STEWART AIRPORT – Hudson Valley Honor Flight kicked off their 18th mission Saturday at Stewart International Airport.
This was their first flight that carried a majority of Korean War veterans and also was tied for their largest capacity flight ever with 86 veteran passengers in total: 10 WWII veterans, 72 Korean War veterans and four Vietnam War veterans.
Hudson Valley Honor Flight was initially established to offer a free trip for WWII veterans to visit the WWII Memorial in Washington DC and provide them with an honorary ceremony when they left and returned to Stewart.
They have since expanded to serve Korean veterans and Vietnam veterans, which they will continue into full Vietnam veteran service and eventually to Gulf War veteran service.
Each flight has a somewhat different, unique itinerary for the participating veterans. Flight 18 included a visit to the WWII Memorial, Korean War Memorial, Vietnam War Memorial, Arlington Cemetery, an audience with the changing of the guard and sit down dinner before flying back to Stewart.
Just before boarding the plane, some of the veterans shared their feelings and appreciation of getting to be a part of the Honor Flight program.
Harold “Smitty” Smith, an Army Korean War veteran, said, “It is the most honorable thing I ever seen in my lifetime! This is just a fantastic thing with all these terrific veterans. It’s just a great honor.”
WWII veteran of the Army 165 Field Artillery Battalion, Edwin Fitchett said he felt “Fantastic – the greatest thing that ever happened to me! I’m just very much excited about this whole program. I think it’s terrific that they should honor the veterans.”
Fitchett added his overwhelming appreciation for the organization that afforded him the opportunity.
“I’m just amazed at all the work that people have done on this program. My goodness, everything, every detail is taken care of. They deserve so much respect from us because of that,” said Fitchett.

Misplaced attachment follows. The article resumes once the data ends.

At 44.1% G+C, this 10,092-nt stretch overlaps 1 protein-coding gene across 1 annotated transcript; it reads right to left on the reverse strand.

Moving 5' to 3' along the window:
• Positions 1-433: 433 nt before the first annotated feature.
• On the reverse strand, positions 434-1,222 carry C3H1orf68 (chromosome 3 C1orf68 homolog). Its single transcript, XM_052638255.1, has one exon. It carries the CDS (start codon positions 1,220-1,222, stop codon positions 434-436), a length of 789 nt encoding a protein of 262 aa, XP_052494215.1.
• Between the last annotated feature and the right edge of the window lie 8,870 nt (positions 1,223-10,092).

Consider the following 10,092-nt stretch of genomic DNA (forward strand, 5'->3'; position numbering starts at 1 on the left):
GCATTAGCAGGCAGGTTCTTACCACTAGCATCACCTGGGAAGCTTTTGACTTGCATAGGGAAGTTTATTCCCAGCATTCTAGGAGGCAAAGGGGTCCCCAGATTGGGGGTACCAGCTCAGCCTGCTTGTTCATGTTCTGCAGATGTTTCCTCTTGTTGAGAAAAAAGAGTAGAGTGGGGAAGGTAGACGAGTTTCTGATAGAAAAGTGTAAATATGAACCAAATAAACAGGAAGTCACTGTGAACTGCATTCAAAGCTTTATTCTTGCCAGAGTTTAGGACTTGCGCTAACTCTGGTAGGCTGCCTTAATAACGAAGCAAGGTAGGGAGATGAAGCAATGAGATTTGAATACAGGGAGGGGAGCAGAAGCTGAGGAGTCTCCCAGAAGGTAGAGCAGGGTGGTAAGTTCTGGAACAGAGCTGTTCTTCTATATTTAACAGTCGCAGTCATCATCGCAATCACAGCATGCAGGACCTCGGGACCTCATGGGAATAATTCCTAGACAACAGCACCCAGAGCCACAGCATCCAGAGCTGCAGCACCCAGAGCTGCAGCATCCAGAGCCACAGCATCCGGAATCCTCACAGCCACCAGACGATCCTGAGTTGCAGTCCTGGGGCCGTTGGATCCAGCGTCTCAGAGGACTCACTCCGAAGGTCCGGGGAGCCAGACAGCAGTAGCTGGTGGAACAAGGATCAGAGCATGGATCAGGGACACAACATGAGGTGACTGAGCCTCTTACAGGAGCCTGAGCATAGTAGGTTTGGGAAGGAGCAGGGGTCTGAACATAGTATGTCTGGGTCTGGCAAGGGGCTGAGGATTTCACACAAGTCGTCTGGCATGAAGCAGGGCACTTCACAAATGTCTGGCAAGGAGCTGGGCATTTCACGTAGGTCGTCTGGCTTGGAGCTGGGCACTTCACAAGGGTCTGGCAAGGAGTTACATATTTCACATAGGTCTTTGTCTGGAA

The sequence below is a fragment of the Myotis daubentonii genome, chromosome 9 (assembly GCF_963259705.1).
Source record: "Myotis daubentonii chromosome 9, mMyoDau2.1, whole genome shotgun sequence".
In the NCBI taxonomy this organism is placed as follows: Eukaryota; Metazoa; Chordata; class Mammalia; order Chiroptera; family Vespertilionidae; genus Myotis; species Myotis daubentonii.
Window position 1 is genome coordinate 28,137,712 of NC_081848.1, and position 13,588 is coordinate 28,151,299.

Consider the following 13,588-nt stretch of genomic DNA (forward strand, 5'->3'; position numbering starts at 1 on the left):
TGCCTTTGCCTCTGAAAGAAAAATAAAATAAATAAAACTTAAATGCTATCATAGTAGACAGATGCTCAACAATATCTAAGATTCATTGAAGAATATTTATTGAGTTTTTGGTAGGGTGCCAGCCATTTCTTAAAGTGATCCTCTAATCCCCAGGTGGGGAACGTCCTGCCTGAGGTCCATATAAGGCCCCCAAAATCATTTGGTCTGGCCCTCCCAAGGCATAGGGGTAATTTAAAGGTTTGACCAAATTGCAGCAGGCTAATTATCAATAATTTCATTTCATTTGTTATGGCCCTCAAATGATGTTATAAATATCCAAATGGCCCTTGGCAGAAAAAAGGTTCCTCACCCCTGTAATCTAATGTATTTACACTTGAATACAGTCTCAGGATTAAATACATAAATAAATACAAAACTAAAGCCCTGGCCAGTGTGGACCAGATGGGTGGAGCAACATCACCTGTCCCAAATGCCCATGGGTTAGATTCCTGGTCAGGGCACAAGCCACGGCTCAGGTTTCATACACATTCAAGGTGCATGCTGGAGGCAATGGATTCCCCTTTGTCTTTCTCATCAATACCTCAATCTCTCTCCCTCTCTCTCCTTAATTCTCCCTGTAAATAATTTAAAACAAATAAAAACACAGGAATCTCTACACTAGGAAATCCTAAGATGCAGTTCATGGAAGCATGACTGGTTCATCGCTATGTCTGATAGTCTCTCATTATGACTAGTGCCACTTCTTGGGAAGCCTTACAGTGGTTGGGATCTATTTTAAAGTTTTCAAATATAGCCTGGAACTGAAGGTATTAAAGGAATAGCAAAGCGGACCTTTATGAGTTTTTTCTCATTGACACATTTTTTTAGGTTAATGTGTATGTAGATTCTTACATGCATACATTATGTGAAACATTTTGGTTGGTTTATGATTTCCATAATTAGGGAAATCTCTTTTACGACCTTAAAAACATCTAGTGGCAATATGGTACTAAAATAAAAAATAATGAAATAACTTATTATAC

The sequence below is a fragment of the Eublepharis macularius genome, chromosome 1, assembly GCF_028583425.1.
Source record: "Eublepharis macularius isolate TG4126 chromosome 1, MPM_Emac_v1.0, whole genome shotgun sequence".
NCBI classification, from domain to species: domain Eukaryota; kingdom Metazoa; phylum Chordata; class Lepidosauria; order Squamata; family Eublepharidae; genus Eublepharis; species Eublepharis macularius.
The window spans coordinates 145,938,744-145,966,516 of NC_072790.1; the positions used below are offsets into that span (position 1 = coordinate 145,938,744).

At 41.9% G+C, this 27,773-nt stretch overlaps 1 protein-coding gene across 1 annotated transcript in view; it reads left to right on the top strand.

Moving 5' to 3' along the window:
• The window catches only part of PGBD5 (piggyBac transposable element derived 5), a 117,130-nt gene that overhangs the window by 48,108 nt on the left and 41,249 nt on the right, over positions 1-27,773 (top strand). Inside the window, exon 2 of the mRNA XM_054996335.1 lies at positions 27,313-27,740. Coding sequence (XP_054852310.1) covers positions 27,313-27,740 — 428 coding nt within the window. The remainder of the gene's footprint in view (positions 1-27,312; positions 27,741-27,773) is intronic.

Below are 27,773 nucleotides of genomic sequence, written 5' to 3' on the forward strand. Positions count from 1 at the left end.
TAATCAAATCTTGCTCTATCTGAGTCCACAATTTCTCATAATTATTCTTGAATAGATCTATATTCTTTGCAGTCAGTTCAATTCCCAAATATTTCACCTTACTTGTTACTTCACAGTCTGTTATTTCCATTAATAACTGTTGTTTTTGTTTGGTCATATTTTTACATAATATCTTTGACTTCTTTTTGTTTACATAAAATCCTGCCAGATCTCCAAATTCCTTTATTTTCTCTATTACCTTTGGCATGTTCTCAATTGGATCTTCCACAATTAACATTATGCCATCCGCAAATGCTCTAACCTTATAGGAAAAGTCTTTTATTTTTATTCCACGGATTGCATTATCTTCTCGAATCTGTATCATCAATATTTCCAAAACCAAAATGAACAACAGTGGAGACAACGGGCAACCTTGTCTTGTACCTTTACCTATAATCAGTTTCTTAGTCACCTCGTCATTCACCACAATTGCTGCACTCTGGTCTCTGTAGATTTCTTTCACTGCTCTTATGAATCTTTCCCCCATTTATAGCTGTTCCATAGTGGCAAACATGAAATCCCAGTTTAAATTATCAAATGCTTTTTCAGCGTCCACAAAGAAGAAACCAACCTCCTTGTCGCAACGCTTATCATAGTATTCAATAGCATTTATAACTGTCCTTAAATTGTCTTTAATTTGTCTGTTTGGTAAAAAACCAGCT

Unfortunately, the program that provides these veterans with a way to get out to socialize, a once-in-a-lifetime experience and a ceremony for their service, one they may have never received, is facing some financial troubles. Hudson Valley Honor Flight Chairman Frank Kimler said, due to an increase of 30 percent for their plane fees, resulting in costs of $70,000 to $100,000 per flight, they may have to cut back on flights for the first time ever. He said the organization’s goals moving forward will be not only getting more vets to sign up, as has always been the case, but finding more sponsorship as well.
“This year we ran a deficit. We didn’t have the money and next year we may be cutting back flights, actually, if we don’t find more sponsors,” said Kimler. “We’ve done four flights a year for three years now. We may be doing three flights next year. It depends how our Lunch of Honor does on December 4th, but we can’t run deficits every year, so we’ve got to find more sponsors or we’re cutting back, and that’s the sad reality,” he said.
Hudson Valley Honor Flight regularly receives large donations from Shoprite, donating $100,000 Saturday, but according to Kimler, it’s not enough.
Hudson Valley Honor Flights have also taken off from Westchester County Airport.